Rainforest Trust and local partner Wildlife Conservation Society (WSC) recently worked together to establish the Nijhum Dwip Marine Protected Area (MPA) in the northern Bay of Bengal in Bangladesh. The new protected area encompasses 1,222 miles of brackish water habitat at the mouth of the Ganges, Brahmaputra and Meghna Rivers, which come together to create the world’s third largest river system. The MPA will play an important role in connecting marine conservation in the region to productive fisheries and other offshore protected areas.
According to a recent at-sea survey conducted by WCS, the waters of Nijhum Dwip are a biodiversity hotspot home to an array of iconic marine wildlife. Some of the world’s largest populations of endangered dolphins, porpoises, sharks, rays and marine turtles can be found in the MPA.
The new protected area will safeguard at least 15 threatened marine species, including the Endangered Irrawaddy Dolphin, Olive Ridley turtle and Scalloped Hammerhead shark. The habitat will also serve as key spawning grounds and provide migration routes for the Hilsa shad, Bangladesh’s most treasured species of fish. Known locally as the “King of Fish,” the Hilsa shad is considered a delicacy due to its soft and oily texture. The sustainable catching and consumption of this fish is critical to Bangladesh and its communities. The Hilsa fishery employs about 2.5 million people and generates over 1.3 billion dollars for the national economy.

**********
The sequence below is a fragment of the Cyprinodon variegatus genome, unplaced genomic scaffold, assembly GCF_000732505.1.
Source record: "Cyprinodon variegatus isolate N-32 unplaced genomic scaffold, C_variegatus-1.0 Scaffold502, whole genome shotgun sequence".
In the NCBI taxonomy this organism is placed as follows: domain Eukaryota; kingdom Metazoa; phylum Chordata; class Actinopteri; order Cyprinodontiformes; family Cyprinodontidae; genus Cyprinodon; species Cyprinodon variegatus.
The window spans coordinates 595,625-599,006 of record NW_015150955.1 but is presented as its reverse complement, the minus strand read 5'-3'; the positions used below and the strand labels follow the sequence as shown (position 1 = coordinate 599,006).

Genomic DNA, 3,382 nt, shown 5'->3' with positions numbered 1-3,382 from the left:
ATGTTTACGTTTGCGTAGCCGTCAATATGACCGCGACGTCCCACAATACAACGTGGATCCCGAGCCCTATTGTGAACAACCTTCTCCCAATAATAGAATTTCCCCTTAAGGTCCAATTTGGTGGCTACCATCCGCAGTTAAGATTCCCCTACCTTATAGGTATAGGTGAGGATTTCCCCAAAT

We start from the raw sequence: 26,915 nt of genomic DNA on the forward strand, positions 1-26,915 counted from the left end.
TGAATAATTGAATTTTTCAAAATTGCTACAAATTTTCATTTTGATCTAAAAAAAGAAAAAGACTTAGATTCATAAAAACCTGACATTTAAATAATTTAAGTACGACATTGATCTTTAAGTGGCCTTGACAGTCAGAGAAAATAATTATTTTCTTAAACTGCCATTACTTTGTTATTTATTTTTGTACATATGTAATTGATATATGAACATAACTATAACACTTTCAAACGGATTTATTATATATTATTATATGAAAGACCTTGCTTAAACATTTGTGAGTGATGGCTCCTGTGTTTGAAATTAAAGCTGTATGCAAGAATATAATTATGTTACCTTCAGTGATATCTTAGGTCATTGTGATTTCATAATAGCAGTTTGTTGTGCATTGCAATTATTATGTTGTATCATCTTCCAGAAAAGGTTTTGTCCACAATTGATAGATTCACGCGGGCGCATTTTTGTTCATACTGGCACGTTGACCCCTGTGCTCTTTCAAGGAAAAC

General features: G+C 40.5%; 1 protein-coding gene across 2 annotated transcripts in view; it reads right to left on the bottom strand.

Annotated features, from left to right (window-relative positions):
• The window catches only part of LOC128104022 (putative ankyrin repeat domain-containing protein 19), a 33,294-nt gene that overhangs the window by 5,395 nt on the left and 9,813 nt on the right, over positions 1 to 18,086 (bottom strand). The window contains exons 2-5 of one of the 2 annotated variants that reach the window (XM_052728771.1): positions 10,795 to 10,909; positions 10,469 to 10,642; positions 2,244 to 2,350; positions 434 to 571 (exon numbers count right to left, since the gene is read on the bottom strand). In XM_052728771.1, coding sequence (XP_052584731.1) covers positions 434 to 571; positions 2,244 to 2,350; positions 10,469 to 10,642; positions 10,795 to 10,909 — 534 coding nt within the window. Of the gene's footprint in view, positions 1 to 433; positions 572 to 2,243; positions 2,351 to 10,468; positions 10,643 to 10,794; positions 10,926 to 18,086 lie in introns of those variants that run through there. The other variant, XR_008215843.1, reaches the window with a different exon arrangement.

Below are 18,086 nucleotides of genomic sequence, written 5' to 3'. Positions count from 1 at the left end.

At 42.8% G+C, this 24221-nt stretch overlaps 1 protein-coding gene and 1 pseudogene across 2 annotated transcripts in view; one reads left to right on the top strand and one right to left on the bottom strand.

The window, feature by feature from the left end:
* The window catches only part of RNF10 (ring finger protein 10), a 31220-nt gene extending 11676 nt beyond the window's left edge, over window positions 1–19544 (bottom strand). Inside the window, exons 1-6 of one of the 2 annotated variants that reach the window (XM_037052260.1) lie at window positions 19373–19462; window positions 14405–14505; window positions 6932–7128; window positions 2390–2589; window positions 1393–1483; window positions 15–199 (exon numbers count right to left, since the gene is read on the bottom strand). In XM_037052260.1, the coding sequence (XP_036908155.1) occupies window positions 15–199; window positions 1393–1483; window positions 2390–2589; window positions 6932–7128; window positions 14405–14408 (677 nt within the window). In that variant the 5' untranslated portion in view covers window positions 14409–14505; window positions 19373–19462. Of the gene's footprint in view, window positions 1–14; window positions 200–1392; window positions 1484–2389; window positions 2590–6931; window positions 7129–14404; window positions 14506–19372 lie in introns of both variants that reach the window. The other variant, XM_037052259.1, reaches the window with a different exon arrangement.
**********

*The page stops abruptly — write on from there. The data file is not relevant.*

“Declaration of the Nijhum Dwip MPA is a huge opportunity for marine conservation in Bangladesh,” said Dr. Wahab Md Abdul, Team Leader for the USAID supported EcoFish Project. “This is due to its location that covers habitat vital to the spawning and migration of the economically valuable Hilsa shad and for protecting of threatened marine biodiversity, including charismatic wildlife such as dolphins and hammerhead sharks.”
Marine species are not the only wildlife that are set to benefit from Nijhum Dwip. The intertidal mudflats shared by the MPA and the Nijhum Dwip National Park serve as critical migratory feeding habitat for a variety of threatened shorebirds, including the Critically Endangered Spoon-billed Sandpiper.
The new MPA is a critical step in creating an effectively managed network of marine protected areas in Bangladesh. The protection of this habitat will provide safety for marine biodiversity at global risk of extinction, and sustain fisheries vital to food security, local livelihoods and the national economy.
Header image: Endangered Irrawaddy Dolphins leaping. Photo by WCS.